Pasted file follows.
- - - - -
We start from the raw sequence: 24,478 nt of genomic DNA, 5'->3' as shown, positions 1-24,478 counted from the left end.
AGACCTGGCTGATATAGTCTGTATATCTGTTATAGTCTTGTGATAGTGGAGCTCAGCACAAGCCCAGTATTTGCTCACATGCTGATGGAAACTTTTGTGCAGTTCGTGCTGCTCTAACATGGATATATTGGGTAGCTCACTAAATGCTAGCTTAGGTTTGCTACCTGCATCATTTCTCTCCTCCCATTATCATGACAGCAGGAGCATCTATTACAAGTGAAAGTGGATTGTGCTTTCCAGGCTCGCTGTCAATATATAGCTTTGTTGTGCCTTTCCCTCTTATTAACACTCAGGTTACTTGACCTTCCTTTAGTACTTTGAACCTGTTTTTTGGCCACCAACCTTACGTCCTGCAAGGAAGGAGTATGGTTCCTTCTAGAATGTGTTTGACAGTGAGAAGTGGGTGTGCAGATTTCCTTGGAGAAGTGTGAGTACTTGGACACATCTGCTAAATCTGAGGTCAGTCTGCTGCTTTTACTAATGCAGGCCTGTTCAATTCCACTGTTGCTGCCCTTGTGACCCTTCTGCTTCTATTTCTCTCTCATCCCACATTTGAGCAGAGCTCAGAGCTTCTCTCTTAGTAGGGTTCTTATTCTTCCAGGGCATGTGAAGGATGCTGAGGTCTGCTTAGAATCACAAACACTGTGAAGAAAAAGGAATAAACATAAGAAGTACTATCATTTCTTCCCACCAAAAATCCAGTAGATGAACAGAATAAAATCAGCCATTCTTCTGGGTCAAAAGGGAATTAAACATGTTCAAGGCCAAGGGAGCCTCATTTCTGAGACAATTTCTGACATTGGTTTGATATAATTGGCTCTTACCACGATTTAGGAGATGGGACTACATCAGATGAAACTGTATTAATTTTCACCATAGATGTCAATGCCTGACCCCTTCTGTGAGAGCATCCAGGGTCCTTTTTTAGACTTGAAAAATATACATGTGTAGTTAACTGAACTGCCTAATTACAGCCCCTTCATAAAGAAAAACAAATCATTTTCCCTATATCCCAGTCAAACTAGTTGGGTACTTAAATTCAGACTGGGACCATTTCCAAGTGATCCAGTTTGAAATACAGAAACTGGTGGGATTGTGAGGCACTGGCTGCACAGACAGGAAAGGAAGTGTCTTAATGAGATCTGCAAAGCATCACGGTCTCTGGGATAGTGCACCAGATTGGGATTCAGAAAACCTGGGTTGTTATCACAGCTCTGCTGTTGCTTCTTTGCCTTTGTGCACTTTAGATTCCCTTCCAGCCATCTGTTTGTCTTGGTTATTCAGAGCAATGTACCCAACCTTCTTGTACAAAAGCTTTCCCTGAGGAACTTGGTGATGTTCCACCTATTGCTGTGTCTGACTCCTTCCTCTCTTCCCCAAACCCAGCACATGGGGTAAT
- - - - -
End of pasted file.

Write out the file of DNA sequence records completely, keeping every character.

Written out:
We start from the raw sequence: 24,478 nt of genomic DNA, 5'->3' as shown, positions 1-24,478 counted from the left end.
AGACCTGGCTGATATAGTCTGTATATCTGTTATAGTCTTGTGATAGTGGAGCTCAGCACAAGCCCAGTATTTGCTCACATGCTGATGGAAACTTTTGTGCAGTTCGTGCTGCTCTAACATGGATATATTGGGTAGCTCACTAAATGCTAGCTTAGGTTTGCTACCTGCATCATTTCTCTCCTCCCATTATCATGACAGCAGGAGCATCTATTACAAGTGAAAGTGGATTGTGCTTTCCAGGCTCGCTGTCAATATATAGCTTTGTTGTGCCTTTCCCTCTTATTAACACTCAGGTTACTTGACCTTCCTTTAGTACTTTGAACCTGTTTTTTGGCCACCAACCTTACGTCCTGCAAGGAAGGAGTATGGTTCCTTCTAGAATGTGTTTGACAGTGAGAAGTGGGTGTGCAGATTTCCTTGGAGAAGTGTGAGTACTTGGACACATCTGCTAAATCTGAGGTCAGTCTGCTGCTTTTACTAATGCAGGCCTGTTCAATTCCACTGTTGCTGCCCTTGTGACCCTTCTGCTTCTATTTCTCTCTCATCCCACATTTGAGCAGAGCTCAGAGCTTCTCTCTTAGTAGGGTTCTTATTCTTCCAGGGCATGTGAAGGATGCTGAGGTCTGCTTAGAATCACAAACACTGTGAAGAAAAAGGAATAAACATAAGAAGTACTATCATTTCTTCCCACCAAAAATCCAGTAGATGAACAGAATAAAATCAGCCATTCTTCTGGGTCAAAAGGGAATTAAACATGTTCAAGGCCAAGGGAGCCTCATTTCTGAGACAATTTCTGACATTGGTTTGATATAATTGGCTCTTACCACGATTTAGGAGATGGGACTACATCAGATGAAACTGTATTAATTTTCACCATAGATGTCAATGCCTGACCCCTTCTGTGAGAGCATCCAGGGTCCTTTTTTAGACTTGAAAAATATACATGTGTAGTTAACTGAACTGCCTAATTACAGCCCCTTCATAAAGAAAAACAAATCATTTTCCCTATATCCCAGTCAAACTAGTTGGGTACTTAAATTCAGACTGGGACCATTTCCAAGTGATCCAGTTTGAAATACAGAAACTGGTGGGATTGTGAGGCACTGGCTGCACAGACAGGAAAGGAAGTGTCTTAATGAGATCTGCAAAGCATCACGGTCTCTGGGATAGTGCACCAGATTGGGATTCAGAAAACCTGGGTTGTTATCACAGCTCTGCTGTTGCTTCTTTGCCTTTGTGCACTTTAGATTCCCTTCCAGCCATCTGTTTGTCTTGGTTATTCAGAGCAATGTACCCAACCTTCTTGTACAAAAGCTTTCCCTGAGGAACTTGGTGATGTTCCACCTATTGCTGTGTCTGACTCCTTCCTCTCTTCCCCAAACCCAGCACATGGGGTAAT